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On This Day: William the Conqueror sets sail for England invasion

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On this day 955 years ago, William the Conqueror and his troops set sail for an invasion that changed the course of British history.

The Duke of Normandy and 7000 to 12,000 men from the better-known part of north-western Europe, left for the southern coast of England on September 27, 1066.

It announced the beginning of the historic Norman invasion, which defeated the English and saw William the Conqueror crowned King of England.

William, a descendant from the inaugural Duke of Normandy Rollo (of Vikings fame), was the son of unmarried Duke Robert I and succeeded his father when he was a child.

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The ‘Guillaume le Conquérant’ statue of William the Conqueror in France. Photo: Getty

In 1066, William made his claim for the English crown after the death of his first cousin once removed and King of England, Edward the Confessor, who on his death bed gave the title to Anglo-Saxon Harold Godwinson.

This led to William’s invasion, and the construction of a castle in the area known as Hastings.

The castle would later become the arena for the Battle of Hastings, which began on October 14, 1066.

The Normans were not the only people with an eye on the English throne — two days before the Normans left for England, King Harald Hardrada and his Norwegian army invaded the north of England.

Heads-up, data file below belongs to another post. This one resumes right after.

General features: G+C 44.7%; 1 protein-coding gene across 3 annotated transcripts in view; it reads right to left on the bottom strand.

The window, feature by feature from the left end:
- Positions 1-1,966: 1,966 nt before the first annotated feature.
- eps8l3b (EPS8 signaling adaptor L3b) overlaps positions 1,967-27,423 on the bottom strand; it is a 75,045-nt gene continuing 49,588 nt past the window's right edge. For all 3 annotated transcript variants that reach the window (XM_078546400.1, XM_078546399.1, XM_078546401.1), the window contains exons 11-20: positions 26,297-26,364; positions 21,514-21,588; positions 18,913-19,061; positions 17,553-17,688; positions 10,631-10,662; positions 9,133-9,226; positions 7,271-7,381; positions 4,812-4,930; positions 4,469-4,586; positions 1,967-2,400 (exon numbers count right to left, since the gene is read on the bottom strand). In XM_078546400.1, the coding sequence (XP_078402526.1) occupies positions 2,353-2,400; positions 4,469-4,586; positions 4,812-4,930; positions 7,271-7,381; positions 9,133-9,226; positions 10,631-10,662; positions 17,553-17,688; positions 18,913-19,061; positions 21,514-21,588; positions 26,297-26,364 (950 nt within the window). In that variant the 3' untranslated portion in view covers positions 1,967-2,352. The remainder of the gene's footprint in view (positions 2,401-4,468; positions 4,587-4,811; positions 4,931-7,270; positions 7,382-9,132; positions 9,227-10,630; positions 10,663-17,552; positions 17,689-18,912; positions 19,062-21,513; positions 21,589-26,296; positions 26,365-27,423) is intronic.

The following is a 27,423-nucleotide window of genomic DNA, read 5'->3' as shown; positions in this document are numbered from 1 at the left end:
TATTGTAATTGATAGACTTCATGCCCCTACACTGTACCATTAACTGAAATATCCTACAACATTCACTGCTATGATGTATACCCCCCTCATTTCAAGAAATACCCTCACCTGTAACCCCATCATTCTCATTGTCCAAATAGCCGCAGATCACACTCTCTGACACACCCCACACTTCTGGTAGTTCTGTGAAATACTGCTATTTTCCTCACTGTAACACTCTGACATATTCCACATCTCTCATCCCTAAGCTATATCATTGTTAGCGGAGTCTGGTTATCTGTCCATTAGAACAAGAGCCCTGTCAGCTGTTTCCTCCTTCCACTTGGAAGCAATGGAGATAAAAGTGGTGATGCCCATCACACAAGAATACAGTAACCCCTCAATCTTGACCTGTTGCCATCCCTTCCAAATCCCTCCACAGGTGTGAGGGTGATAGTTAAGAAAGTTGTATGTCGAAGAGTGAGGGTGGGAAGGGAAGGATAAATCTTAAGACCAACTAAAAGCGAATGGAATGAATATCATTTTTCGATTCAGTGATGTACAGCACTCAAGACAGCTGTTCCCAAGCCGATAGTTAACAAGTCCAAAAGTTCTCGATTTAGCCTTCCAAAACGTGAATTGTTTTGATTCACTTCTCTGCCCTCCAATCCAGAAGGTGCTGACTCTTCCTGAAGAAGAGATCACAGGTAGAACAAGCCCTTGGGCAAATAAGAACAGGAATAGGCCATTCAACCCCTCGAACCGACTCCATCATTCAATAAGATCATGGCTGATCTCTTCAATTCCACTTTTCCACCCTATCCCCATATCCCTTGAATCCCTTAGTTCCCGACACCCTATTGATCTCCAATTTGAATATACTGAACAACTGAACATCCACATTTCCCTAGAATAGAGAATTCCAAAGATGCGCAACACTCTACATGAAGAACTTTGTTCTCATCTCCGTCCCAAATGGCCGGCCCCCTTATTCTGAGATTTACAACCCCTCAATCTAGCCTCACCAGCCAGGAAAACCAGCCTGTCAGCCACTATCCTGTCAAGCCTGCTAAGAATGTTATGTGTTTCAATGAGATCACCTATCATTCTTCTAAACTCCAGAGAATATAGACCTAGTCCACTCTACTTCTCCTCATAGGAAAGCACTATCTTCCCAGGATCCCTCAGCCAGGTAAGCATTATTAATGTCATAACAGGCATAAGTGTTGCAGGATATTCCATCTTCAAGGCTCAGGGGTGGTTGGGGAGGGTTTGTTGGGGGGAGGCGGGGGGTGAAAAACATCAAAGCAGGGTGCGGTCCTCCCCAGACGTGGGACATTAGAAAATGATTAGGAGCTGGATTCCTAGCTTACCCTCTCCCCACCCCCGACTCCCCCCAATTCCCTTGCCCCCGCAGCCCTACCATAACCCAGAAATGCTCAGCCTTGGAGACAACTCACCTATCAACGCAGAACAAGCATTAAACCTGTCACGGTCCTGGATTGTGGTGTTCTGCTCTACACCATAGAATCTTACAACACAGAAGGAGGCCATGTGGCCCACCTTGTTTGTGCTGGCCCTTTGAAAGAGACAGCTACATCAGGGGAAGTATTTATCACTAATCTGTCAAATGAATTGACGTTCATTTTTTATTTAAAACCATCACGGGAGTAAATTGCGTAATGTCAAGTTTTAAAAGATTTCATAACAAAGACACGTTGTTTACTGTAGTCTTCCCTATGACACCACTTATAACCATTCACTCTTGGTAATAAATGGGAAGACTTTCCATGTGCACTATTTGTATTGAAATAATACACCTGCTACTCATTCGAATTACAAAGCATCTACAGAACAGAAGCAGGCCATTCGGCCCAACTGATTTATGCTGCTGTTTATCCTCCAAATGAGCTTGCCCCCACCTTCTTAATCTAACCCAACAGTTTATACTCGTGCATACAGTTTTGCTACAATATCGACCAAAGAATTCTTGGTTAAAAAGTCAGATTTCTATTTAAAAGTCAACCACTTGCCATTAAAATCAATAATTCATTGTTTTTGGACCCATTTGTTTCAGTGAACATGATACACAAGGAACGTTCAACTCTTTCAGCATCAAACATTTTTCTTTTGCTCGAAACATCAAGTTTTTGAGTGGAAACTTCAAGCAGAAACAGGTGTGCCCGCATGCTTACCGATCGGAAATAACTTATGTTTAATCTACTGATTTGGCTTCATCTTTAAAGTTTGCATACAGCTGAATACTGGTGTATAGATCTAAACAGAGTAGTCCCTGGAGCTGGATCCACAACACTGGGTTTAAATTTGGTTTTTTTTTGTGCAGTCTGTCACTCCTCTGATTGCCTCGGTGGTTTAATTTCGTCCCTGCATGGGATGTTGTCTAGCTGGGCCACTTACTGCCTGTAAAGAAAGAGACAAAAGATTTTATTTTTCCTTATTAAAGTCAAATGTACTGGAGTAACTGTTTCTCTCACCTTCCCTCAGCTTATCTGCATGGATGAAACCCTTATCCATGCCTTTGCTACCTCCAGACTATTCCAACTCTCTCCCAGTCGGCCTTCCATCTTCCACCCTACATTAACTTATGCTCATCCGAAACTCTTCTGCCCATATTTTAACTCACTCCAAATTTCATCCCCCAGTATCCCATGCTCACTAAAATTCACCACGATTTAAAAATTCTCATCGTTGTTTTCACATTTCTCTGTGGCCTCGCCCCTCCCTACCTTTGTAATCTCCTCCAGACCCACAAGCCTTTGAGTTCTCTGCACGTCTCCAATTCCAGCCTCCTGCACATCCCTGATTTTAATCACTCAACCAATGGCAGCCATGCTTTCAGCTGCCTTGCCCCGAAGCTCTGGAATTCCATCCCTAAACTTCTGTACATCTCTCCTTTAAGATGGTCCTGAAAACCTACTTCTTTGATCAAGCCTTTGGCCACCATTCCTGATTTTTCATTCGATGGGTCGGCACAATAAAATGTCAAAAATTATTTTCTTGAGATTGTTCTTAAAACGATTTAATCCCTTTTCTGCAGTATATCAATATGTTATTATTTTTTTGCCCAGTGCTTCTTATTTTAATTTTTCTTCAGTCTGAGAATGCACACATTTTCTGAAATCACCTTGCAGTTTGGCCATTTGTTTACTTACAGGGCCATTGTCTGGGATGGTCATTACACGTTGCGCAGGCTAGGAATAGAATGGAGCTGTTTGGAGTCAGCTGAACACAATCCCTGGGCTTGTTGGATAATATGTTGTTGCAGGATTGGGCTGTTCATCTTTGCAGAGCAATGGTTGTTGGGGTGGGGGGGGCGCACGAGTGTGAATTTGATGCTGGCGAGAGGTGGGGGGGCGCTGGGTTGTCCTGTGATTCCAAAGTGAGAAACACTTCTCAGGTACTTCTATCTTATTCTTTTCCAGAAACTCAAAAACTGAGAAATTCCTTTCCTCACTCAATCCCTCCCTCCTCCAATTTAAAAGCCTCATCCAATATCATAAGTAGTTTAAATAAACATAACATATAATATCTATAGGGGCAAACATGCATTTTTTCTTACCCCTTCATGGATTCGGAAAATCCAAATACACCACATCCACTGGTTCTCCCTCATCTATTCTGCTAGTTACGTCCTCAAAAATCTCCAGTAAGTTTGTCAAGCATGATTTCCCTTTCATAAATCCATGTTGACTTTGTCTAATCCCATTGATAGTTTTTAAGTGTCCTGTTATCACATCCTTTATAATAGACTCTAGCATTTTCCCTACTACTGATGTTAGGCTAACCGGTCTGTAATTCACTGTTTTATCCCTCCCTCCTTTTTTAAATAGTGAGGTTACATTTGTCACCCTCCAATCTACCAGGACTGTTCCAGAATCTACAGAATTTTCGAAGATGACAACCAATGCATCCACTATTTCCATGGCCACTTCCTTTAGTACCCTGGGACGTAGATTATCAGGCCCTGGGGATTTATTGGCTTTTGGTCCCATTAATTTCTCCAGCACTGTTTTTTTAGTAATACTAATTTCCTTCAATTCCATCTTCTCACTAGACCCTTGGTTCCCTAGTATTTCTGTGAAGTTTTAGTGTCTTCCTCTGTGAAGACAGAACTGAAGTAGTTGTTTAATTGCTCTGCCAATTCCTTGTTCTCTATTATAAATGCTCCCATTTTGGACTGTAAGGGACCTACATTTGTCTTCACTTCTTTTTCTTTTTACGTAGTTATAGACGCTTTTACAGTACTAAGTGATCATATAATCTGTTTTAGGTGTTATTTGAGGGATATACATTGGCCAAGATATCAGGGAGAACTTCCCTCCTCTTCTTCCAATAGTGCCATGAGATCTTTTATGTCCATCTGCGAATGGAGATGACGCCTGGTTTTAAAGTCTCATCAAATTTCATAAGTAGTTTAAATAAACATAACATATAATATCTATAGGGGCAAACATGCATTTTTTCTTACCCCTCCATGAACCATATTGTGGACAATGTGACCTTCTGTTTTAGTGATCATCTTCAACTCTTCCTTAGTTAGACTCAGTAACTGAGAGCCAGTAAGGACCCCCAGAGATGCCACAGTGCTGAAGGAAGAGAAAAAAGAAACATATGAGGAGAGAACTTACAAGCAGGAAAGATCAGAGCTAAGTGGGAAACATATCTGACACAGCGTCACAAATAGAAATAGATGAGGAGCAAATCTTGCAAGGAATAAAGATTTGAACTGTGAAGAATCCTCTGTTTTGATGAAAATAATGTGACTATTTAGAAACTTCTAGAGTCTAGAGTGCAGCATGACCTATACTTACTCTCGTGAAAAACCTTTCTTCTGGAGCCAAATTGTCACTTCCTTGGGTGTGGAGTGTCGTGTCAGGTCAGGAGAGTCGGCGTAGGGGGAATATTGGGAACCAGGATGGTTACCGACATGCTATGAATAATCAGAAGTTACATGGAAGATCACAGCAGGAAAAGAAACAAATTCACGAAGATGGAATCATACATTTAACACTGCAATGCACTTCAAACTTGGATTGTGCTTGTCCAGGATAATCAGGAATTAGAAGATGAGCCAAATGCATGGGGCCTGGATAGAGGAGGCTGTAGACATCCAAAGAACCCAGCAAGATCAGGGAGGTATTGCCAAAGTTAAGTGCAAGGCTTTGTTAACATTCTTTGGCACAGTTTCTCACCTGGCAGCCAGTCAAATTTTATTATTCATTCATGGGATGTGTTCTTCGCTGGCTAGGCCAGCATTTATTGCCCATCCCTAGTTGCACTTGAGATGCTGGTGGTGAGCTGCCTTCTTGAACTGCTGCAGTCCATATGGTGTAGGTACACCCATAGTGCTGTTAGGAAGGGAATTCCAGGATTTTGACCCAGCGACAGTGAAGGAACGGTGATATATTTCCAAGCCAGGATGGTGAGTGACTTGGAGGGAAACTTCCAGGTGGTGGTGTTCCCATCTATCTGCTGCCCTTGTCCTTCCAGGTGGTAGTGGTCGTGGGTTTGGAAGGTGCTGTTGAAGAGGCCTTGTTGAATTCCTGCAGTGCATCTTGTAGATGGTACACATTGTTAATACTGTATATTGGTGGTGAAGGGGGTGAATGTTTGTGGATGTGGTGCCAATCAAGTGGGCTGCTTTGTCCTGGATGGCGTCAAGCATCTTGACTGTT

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King Harold defeated the Norwegians at the Battle of Stamford Bridge before he was killed at the Battle of Hastings.

William and his Norman troops successfully fought off the Anglo-Saxon forces at Hastings and marched on to London, where English barons and Harold’s uncrowned successor, Edgar Aetheling, capitulated.

William was crowned the King of England on Christmas Day in 1066 – an act that united the rule of England and Normandy under his leadership.

He reigned over both Normandy and England until he died in 1087.

Similar to the assimilation of French and Norman cultures in the conquest before him, William’s invasion intertwined English and Norman cultures and its people.

It introduced the Norman language to England, alongside new castles, a new Norman nobility, a change in the composition of the English clergy, and an everlasting connection between England and Normandy.

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